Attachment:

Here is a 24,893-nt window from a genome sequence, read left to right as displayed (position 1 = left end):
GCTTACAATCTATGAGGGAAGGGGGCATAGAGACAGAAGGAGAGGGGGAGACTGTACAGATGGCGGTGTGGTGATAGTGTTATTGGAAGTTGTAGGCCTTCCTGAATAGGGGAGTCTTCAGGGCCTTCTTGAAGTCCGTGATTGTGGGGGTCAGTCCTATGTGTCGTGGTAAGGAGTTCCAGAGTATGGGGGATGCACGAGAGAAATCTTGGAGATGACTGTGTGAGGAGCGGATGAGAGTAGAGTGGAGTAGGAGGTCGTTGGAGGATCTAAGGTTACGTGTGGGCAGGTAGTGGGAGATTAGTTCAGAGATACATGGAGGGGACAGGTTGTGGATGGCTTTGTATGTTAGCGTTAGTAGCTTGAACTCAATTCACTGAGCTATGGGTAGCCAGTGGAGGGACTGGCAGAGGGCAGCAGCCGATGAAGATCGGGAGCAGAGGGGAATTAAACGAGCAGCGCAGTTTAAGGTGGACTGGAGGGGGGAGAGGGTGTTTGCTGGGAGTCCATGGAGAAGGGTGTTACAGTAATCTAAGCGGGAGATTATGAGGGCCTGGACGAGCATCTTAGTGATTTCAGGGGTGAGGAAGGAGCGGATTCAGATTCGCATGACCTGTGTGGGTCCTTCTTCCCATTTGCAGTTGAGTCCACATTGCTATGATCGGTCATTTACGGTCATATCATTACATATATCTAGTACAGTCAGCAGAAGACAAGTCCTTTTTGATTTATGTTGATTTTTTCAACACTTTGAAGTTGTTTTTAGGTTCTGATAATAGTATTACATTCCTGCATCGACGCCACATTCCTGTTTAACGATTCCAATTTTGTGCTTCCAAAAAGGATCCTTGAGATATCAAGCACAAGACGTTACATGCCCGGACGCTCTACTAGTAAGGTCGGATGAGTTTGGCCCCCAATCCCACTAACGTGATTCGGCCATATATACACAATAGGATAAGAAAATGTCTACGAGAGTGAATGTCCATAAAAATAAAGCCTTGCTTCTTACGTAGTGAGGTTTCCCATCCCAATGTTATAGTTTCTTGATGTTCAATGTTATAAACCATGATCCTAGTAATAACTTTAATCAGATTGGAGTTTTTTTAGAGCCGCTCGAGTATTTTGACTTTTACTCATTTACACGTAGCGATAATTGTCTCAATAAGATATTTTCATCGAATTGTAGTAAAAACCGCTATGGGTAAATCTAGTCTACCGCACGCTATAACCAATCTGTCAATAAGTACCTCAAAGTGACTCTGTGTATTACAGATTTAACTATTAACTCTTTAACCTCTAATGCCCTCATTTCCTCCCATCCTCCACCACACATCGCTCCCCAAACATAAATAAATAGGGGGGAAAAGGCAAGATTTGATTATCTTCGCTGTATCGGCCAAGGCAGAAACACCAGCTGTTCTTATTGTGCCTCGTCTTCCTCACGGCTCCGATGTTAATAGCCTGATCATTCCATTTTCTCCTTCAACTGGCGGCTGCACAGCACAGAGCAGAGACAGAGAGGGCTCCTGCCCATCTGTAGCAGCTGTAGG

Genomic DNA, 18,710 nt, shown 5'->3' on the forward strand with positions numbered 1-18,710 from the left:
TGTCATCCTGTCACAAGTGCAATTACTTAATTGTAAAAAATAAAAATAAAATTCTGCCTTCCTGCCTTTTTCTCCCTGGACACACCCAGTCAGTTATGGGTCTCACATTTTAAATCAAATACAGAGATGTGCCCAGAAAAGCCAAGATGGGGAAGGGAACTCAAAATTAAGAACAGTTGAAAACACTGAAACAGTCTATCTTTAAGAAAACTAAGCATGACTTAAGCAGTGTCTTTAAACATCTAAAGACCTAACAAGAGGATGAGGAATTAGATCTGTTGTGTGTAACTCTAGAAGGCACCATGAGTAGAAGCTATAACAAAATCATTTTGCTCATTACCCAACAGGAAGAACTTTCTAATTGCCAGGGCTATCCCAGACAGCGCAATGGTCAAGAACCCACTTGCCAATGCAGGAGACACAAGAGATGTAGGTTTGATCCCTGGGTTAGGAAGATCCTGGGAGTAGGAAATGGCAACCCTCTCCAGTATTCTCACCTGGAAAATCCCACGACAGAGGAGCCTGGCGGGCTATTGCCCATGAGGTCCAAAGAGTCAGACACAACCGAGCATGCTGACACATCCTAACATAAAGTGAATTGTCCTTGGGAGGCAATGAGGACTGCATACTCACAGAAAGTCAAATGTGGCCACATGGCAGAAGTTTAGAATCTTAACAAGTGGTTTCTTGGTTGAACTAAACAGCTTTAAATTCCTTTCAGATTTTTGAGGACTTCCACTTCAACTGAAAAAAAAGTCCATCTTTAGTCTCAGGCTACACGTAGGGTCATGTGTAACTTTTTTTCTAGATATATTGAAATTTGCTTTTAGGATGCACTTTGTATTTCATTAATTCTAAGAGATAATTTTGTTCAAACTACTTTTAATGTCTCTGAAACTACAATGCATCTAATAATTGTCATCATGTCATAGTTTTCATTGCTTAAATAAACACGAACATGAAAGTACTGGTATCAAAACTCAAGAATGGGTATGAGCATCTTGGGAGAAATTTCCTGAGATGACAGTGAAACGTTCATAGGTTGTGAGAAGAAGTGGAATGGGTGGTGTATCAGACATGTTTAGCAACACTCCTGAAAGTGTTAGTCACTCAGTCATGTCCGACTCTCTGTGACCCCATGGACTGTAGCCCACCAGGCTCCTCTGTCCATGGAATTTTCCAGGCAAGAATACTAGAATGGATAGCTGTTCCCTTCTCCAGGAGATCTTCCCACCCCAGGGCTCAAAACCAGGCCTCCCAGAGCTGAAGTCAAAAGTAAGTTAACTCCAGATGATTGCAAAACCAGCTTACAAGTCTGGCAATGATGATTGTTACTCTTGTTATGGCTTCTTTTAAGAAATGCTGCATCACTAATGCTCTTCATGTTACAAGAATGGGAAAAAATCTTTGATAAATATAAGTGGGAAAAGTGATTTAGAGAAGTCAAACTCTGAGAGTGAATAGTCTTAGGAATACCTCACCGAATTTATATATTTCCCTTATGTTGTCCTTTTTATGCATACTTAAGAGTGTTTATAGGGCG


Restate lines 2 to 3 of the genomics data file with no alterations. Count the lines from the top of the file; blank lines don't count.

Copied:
GCTTACAATCTATGAGGGAAGGGGGCATAGAGACAGAAGGAGAGGGGGAGACTGTACAGATGGCGGTGTGGTGATAGTGTTATTGGAAGTTGTAGGCCTTCCTGAATAGGGGAGTCTTCAGGGCCTTCTTGAAGTCCGTGATTGTGGGGGTCAGTCCTATGTGTCGTGGTAAGGAGTTCCAGAGTATGGGGGATGCACGAGAGAAATCTTGGAGATGACTGTGTGAGGAGCGGATGAGAGTAGAGTGGAGTAGGAGGTCGTTGGAGGATCTAAGGTTACGTGTGGGCAGGTAGTGGGAGATTAGTTCAGAGATACATGGAGGGGACAGGTTGTGGATGGCTTTGTATGTTAGCGTTAGTAGCTTGAACTCAATTCACTGAGCTATGGGTAGCCAGTGGAGGGACTGGCAGAGGGCAGCAGCCGATGAAGATCGGGAGCAGAGGGGAATTAAACGAGCAGCGCAGTTTAAGGTGGACTGGAGGGGGGAGAGGGTGTTTGCTGGGAGTCCATGGAGAAGGGTGTTACAGTAATCTAAGCGGGAGATTATGAGGGCCTGGACGAGCATCTTAGTGATTTCAGGGGTGAGGAAGGAGCGGATTCAGATTCGCATGACCTGTGTGGGTCCTTCTTCCCATTTGCAGTTGAGTCCACATTGCTATGATCGGTCATTTACGGTCATATCATTACATATATCTAGTACAGTCAGCAGAAGACAAGTCCTTTTTGATTTATGTTGATTTTTTCAACACTTTGAAGTTGTTTTTAGGTTCTGATAATAGTATTACATTCCTGCATCGACGCCACATTCCTGTTTAACGATTCCAATTTTGTGCTTCCAAAAAGGATCCTTGAGATATCAAGCACAAGACGTTACATGCCCGGACGCTCTACTAGTAAGGTCGGATGAGTTTGGCCCCCAATCCCACTAACGTGATTCGGCCATATATACACAATAGGATAAGAAAATGTCTACGAGAGTGAATGTCCATAAAAATAAAGCCTTGCTTCTTACGTAGTGAGGTTTCCCATCCCAATGTTATAGTTTCTTGATGTTCAATGTTATAAACCATGATCCTAGTAATAACTTTAATCAGATTGGAGTTTTTTTAGAGCCGCTCGAGTATTTTGACTTTTACTCATTTACACGTAGCGATAATTGTCTCAATAAGATATTTTCATCGAATTGTAGTAAAAACCGCTATGGGTAAATCTAGTCTACCGCACGCTATAACCAATCTGTCAATAAGTACCTCAAAGTGACTCTGTGTATTACAGATTTAACTATTAACTCTTTAACCTCTAATGCCCTCATTTCCTCCCATCCTCCACCACACATCGCTCCCCAAACATAAATAAATAGGGGGGAAAAGGCAAGATTTGATTATCTTCGCTGTATCGGCCAAGGCAGAAACACCAGCTGTTCTTATTGTGCCTCGTCTTCCTCACGGCTCCGATGTTAATAGCCTGATCATTCCATTTTCTCCTTCAACTGGCGGCTGCACAGCACAGAGCAGAGACAGAGAGGGCTCCTGCCCATCTGTAGCAGCTGTAGG

Genomic DNA, 18,710 nt, shown 5'->3' on the forward strand with positions numbered 1-18,710 from the left: